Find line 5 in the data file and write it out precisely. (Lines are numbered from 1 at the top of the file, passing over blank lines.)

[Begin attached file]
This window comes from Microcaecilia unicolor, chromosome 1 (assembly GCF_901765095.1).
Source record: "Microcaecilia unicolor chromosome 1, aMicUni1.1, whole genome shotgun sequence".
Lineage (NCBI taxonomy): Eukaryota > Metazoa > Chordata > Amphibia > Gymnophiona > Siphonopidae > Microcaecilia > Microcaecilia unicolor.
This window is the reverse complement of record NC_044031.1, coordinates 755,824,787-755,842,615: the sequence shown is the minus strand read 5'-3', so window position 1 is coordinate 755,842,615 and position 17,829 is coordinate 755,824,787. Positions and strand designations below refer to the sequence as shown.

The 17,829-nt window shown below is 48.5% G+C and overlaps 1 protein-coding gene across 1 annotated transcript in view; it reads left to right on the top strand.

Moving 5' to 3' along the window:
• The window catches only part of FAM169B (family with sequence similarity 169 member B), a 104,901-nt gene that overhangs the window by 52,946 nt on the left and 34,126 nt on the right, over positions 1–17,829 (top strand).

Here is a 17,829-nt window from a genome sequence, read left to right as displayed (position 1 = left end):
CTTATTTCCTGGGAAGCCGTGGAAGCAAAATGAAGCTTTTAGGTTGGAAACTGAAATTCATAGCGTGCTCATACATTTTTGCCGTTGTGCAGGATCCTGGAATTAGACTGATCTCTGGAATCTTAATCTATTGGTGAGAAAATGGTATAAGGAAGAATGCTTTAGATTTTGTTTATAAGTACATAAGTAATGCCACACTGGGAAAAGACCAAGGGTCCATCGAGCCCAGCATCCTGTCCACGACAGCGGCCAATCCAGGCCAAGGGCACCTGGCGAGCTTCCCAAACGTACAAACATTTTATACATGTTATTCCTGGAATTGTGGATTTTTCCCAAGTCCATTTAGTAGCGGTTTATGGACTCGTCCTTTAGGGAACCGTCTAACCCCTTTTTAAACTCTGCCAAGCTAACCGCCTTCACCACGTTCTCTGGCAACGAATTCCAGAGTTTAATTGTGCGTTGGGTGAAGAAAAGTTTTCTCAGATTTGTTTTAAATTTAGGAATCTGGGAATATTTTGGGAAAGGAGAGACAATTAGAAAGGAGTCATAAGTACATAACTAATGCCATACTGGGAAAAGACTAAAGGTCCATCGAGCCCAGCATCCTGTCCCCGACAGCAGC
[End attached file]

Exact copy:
The 17,829-nt window shown below is 48.5% G+C and overlaps 1 protein-coding gene across 1 annotated transcript in view; it reads left to right on the top strand.